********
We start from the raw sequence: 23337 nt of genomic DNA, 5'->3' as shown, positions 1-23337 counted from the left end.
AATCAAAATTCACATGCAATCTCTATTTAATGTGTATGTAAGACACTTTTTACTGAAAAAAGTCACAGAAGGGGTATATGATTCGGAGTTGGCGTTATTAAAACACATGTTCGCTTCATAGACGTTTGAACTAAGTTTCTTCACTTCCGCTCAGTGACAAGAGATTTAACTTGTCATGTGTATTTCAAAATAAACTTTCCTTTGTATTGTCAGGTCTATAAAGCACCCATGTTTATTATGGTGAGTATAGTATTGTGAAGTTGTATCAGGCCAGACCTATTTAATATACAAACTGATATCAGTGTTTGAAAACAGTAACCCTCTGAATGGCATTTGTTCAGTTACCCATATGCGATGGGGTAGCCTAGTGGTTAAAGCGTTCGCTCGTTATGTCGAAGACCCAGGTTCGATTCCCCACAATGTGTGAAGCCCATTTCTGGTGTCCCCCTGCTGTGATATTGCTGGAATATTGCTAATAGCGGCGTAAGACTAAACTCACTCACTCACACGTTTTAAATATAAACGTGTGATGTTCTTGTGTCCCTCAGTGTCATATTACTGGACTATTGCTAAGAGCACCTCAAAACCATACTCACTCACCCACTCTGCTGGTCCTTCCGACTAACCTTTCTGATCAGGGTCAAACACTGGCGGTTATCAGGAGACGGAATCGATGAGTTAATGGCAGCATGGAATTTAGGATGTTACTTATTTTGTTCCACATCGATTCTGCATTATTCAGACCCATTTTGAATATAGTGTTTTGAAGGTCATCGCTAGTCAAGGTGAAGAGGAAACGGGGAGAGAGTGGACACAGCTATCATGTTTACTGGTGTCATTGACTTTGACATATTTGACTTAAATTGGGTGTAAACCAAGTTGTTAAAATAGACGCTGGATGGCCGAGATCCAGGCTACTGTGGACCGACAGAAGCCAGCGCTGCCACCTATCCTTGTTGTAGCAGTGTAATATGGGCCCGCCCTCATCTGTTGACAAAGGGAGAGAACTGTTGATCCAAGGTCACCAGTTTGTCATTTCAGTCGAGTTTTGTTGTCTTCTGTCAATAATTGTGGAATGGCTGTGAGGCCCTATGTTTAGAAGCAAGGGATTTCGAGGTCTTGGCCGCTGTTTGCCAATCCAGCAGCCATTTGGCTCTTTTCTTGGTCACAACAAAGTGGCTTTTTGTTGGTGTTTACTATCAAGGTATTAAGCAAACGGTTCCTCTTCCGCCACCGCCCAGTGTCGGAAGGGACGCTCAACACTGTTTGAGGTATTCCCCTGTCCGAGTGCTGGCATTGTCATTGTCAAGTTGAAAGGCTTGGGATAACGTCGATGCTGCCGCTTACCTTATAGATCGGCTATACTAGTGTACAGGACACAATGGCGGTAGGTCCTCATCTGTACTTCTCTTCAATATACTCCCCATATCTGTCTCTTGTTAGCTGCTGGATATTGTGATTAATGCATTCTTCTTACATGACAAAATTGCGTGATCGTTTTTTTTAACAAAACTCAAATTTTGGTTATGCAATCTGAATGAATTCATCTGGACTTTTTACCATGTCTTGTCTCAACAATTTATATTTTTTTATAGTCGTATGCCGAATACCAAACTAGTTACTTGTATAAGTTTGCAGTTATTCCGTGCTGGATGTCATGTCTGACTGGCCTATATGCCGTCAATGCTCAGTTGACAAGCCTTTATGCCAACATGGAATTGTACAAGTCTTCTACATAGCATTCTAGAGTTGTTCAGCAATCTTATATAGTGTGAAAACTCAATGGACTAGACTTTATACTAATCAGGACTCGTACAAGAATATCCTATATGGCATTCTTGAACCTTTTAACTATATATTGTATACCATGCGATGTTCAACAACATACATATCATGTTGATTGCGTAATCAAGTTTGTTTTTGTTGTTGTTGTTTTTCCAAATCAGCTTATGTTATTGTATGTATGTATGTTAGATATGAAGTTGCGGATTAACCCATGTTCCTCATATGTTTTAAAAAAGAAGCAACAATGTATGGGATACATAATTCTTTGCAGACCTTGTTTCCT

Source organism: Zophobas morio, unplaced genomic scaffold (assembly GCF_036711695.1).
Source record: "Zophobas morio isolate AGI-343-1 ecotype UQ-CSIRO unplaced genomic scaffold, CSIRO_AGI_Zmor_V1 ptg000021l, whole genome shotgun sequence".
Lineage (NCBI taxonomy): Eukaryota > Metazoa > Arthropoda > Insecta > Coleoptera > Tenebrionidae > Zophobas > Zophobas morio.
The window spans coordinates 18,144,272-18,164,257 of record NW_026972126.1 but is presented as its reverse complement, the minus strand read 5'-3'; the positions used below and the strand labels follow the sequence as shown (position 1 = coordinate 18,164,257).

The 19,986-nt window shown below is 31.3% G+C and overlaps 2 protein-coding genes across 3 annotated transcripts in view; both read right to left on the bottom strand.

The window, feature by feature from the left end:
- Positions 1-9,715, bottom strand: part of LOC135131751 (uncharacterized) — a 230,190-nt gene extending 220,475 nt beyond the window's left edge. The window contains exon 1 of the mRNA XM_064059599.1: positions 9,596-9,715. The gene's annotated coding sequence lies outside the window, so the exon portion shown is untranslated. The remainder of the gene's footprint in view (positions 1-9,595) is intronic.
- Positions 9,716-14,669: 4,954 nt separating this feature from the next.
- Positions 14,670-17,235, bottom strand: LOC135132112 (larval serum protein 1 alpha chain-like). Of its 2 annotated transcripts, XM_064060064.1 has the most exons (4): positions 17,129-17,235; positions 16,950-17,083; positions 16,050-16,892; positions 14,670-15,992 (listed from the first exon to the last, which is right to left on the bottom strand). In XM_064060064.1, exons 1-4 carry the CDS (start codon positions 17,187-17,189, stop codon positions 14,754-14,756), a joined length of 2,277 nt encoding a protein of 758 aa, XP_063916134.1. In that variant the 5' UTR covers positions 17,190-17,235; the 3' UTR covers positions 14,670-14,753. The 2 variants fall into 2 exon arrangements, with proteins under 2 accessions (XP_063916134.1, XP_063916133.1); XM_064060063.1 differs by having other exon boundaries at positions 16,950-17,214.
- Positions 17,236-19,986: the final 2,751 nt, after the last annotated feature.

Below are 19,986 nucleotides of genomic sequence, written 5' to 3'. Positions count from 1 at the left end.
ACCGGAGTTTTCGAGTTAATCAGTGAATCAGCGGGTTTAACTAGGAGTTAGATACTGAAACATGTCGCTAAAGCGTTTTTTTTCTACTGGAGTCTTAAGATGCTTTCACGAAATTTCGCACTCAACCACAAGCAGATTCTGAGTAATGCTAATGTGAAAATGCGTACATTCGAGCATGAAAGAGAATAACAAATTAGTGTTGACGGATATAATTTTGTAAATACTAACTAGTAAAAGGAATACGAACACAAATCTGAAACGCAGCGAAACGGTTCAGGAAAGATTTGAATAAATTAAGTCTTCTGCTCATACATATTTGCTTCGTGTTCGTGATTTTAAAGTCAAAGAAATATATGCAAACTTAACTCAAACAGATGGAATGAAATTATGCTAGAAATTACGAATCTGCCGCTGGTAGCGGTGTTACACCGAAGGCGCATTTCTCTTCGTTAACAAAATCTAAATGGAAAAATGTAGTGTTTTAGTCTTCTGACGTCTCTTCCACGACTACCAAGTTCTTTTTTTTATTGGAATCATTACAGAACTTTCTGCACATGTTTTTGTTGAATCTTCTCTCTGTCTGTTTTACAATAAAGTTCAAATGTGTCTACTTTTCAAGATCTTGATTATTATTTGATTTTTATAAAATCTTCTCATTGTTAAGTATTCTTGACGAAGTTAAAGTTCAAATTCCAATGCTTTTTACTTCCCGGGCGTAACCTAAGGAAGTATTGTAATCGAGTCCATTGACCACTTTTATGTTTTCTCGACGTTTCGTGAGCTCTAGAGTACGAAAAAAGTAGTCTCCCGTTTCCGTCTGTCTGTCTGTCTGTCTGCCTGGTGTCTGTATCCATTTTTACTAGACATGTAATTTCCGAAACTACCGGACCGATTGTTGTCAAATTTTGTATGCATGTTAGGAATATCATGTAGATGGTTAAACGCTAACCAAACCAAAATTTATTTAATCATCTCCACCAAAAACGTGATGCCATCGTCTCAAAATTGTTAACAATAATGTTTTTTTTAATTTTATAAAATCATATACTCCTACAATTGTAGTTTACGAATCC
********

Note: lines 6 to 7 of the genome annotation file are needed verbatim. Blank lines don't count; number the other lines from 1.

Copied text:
The window spans coordinates 18,144,272-18,164,257 of record NW_026972126.1 but is presented as its reverse complement, the minus strand read 5'-3'; the positions used below and the strand labels follow the sequence as shown (position 1 = coordinate 18,164,257).

The 19,986-nt window shown below is 31.3% G+C and overlaps 2 protein-coding genes across 3 annotated transcripts in view; both read right to left on the bottom strand.